Payment by employer

The employee is eligible for maternity leave pay if she has been employed under a continuous contract for not less than 40 weeks immediately before the commencement of scheduled maternity leave.

The daily rate of maternity leave pay is a sum equivalent to 4/5 (80%) of the average daily wages earned by an employee in the 12-month period preceding the first day of maternity leave.

Paternity Leave


Male employees are entitled to 5 days’ paternity leave.

Payment by employer

The employee is eligible for paternity leave pay if he has been employed under a continuous contract for not less than 40 weeks immediately before the day of paternity leave.

Payment by employer

The daily rate of paternity leave pay is a sum equivalent to 4/5 (80%) of the average daily wages earned by an employee in the 12-month period preceding the day of paternity leave.

Parental Leave

No statutory laws or regulations.

Other Leave


Marriage Leave


Bereavement Leave



Termination Process

A contract of employment may be terminated by the employer or employee by giving the other party due notice or payment in lieu of notice.

Statutory restrictions on termination

An employer shall not dismiss an employee under the following circumstances:

  • Maternity protection
  • Paid sick leave
  • Giving evidence or information to the authorities
  • Trade Union activities
  • Employment protection

An employee may claim for remedies against an employer under the following situations:

  • Unreasonable dismissal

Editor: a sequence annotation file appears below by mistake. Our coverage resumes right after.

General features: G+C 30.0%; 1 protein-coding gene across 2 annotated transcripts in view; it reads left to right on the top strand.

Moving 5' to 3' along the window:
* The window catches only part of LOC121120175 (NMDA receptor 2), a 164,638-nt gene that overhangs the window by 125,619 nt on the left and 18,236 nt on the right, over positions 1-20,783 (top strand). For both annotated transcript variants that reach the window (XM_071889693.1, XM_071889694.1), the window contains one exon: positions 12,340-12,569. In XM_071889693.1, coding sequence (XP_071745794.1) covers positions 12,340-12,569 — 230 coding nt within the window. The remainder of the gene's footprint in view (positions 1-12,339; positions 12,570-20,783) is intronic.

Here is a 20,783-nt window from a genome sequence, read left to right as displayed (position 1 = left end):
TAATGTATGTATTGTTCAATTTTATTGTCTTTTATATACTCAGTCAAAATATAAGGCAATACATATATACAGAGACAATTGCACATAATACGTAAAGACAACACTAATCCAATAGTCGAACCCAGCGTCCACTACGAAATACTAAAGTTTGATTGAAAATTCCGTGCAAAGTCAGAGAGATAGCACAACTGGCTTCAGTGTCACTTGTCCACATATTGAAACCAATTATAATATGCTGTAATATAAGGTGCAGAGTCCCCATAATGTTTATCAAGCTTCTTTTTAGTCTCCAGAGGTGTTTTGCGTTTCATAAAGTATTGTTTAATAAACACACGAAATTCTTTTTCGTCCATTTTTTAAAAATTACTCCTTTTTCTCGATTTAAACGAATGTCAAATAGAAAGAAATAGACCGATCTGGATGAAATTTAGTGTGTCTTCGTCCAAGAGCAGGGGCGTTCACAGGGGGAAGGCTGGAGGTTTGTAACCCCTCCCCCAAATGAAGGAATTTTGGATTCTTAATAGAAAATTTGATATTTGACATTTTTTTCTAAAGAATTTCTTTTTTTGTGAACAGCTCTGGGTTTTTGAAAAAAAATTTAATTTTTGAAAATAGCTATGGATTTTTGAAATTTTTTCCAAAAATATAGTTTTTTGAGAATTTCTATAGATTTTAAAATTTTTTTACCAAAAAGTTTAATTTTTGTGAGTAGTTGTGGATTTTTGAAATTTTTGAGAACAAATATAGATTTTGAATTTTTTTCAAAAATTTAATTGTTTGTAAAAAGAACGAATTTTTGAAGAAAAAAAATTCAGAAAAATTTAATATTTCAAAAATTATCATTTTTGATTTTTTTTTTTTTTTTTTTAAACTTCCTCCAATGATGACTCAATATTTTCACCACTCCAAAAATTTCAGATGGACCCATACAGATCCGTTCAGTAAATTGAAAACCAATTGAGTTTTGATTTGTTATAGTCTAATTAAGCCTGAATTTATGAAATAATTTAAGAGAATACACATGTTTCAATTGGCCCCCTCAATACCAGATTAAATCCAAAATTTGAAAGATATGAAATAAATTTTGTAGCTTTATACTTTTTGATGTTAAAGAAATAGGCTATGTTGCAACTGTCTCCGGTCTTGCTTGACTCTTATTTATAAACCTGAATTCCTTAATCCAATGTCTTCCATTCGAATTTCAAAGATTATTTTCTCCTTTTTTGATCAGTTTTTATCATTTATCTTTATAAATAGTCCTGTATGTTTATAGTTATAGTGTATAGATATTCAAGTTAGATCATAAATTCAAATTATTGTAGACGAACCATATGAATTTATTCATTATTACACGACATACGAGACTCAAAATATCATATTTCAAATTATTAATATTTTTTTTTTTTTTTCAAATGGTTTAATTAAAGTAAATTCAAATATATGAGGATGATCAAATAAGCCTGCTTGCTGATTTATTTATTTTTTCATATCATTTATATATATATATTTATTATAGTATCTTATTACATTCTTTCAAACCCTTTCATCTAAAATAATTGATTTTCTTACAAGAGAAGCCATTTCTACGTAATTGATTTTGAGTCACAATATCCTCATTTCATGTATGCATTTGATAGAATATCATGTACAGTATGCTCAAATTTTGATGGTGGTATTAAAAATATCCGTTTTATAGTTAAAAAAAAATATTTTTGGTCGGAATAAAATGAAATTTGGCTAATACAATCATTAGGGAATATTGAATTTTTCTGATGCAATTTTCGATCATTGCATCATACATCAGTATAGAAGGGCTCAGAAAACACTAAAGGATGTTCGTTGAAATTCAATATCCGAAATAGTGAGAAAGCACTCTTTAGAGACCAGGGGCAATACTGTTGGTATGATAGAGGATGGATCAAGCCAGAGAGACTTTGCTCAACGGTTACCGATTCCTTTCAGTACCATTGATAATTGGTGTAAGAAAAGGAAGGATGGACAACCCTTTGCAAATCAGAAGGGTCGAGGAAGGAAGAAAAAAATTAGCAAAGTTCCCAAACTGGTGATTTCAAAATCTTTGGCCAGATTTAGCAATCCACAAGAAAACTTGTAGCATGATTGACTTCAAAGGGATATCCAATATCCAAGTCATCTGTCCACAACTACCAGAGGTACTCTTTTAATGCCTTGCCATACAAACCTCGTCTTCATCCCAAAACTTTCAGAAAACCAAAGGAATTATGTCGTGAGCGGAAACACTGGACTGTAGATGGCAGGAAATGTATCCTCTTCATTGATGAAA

• Unreasonable variation of the terms of the employment contract
  • Unreasonable and unlawful dismissal

Notice Period

During Probation Period

1. Within first month: not required
2. After the first month where a contract makes provision for the required length of notice: as per the agreement
3. After the first month where the contract doesn’t make provision: not less than 7 days notice

For continuous contract / After probation period

1.Where contract makes provision: as per the agreement, no less than 7 days.
2.Where the contract doesn’t make provision: not less than 1 month.

Severance Pay

An employee is eligible for severance payment or long service payment subject to the following conditions:

Severance Payment
Qualifying Period:
not less than 24 months under a continuous payment

a.) employee is dismissed by reason of redundancy
b) contract expires without being renewed by reason of redundancy
c) The employee is laid off

Long Service Payment
Qualifying Period:
not less than 5 years under a continuous contract

a) employee is dismissed but not due to serious misconduct
b) dismissal is not due to the reason of redundancy
c) employment contract expired without being renewed
d) employee dies
e) employee reigns on ill-health
f) employee resigns on grounds of old age

An employee will not be simultaneously entitled to both long service payment and severance payment.

Amount of payment

(last month wages* x 2/3)# x reckonable years of services
* An employee may also elect to use his average wages in the 12 months immediately preceding the termination of the employment contract
# The sum should not exceed 2/3 of HK$ 22,500 (i.e. HK$ 15,000)

Maximum Amount
The maximum amount of severance payment or long service payment is HK$ 390,000.

Probation Period